Pure Truffle Oil

Beth Asaff
Bottle of oil

The taste and scent of truffles is so highly sought after that the price of these delicacies has driven them out of reach for most people. Truffle oil is often used as a less expensive alternative to fresh truffles, but most oils on the market today are produced with synthetic flavors. Therefore, for those that value the taste of truffles and the authenticity of ingredients, making your own truffle oil is a necessity.

Truffles and Gourmet Meals

Few ingredients can transform the simple into the gourmet faster than the inclusion of truffles. These expensive and relatively rare mushrooms have been used in gourmet cooking since before the Middle Ages. Truffles impart a strong and earthy flavor to the foods they are paired with and a very small amount of truffle flavor can go a long way. Truffles are in fact frequently shaved down to slivers before being inserted into meat and other dishes. Because of the high cost associated with using truffles in everyday cooking, less expensive oils are becoming the go-to solution for many chefs who value the flavor of a truffle as well as their pocketbook.

Types of Truffle Oil

Pure truffle oil can be created from any species of truffle by slicing the tuber into thin pieces and infusing them in olive oil. Because this method requires the use of a truffle, and can impart less flavor than the full-strength truffle itself, many people opt to use synthetic truffle oils instead.

Synthetic oils also begin with an olive oil base, but use chemicals to produce the truffle flavor. The result is a stronger flavored oil that costs less. For those that believe that truly gourmet cooking should use only the best, synthetic truffle oils are not a substitute for the real thing.

Creating Pure Truffle Oil

It is very difficult to find oil that is truly made from truffles as opposed to synthetic flavoring. Many manufacturers will include the word "aroma" in their ingredients, meaning that they have used an artificial flavoring with the aroma of truffles. Some manufacturers also claim to use flavors that came from the truffle, but are not actually truffle.

True truffle oil is easy to produce at home, provided that you have access to truffles. The benefit of using oil, rather than the truffle itself, is the ability to stretch one truffle a lot further, flavoring dozens of dishes instead of only one or two.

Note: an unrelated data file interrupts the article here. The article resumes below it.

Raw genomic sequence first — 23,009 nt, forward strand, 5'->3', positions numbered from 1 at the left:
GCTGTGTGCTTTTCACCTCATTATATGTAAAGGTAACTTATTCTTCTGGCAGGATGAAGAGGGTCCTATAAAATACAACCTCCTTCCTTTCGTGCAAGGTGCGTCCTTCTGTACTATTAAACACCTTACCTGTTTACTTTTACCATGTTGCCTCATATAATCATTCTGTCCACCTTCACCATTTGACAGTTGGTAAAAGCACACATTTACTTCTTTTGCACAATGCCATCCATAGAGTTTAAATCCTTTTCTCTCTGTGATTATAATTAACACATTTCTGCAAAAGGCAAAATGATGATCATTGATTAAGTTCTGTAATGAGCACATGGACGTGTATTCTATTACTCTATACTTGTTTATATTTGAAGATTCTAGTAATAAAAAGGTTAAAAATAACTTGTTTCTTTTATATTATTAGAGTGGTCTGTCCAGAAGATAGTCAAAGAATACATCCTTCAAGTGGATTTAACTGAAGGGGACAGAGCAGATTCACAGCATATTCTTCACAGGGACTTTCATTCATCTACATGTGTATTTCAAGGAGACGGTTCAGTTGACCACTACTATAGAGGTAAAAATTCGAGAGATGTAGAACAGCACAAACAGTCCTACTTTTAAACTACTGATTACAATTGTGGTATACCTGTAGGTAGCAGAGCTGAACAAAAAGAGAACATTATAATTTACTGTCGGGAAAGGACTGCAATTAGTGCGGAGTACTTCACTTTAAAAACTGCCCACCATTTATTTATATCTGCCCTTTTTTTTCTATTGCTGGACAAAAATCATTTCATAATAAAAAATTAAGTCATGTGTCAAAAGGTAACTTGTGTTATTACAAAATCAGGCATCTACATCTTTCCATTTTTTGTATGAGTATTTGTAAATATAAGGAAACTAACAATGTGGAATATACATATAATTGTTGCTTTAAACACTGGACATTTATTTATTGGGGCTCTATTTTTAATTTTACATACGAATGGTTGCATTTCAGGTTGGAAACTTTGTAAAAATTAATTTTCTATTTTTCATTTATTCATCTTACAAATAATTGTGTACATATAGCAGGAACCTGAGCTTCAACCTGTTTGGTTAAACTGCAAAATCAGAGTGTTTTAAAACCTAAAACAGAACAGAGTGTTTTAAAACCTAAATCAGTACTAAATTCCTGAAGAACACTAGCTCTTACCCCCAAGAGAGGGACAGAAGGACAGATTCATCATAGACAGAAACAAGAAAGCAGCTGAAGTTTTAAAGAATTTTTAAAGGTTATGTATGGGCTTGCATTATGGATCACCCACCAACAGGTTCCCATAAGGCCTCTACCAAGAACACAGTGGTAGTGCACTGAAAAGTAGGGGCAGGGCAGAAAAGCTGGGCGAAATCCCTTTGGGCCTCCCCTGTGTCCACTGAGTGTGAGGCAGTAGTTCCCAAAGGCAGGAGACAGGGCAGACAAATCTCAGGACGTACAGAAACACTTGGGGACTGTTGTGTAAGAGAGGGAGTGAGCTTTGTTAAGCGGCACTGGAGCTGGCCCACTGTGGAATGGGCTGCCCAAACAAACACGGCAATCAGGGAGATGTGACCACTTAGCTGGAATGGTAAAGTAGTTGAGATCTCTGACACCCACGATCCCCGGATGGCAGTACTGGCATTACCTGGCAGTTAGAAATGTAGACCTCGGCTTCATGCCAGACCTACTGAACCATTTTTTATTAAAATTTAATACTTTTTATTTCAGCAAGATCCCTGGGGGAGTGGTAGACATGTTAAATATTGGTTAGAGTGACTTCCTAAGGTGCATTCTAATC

There are several methods for making truffle oil at home. All oils should be stored in a cool, dark place after producing to help prevent the truffle flavor from fading over time. The oils you make can be refrigerated to help preserve the flavor; remove from refrigeration just prior to using and return immediately to prevent degradation.

Use very light-tasting oil as the base for your truffle oil to impart the most truffle flavor. A light olive oil or grapeseed oil will work well.

Cold Infusion Method

  • Chop the truffle or truffles into the smallest pieces you are able and press any liquid out of them between two paper towels. The smaller the truffle dice, the better the oil will absorb the flavor.
  • Soak the pieces of truffle in the oil for one week.

Blended Version

  • Place a small truffle inside a food processer with a few tablespoons of oil.
  • Pulse on high until well combined.
  • Pour the mixture into a bottle of oil and store for at least one week before using.

Heat Method

  • Shave the truffle as thin as possible and place in a large saucepan filled with oil.
  • Heat to 210F and hold at this temperature for five minutes.
  • Cool and pour into bottles. Can be used immediately.

Savoring Every Drop

If you choose to use some fresh truffles to make your own oil, be sure to use it in a variety of dishes before the flavor fades. Try pairing the oil with meats, vegetables and risotto dishes until you find the base that reflects the flavor of the truffle the best. Truffles pair well with many savory dishes; bring their flavor to more offerings at your table with oil today.

Pure Truffle Oil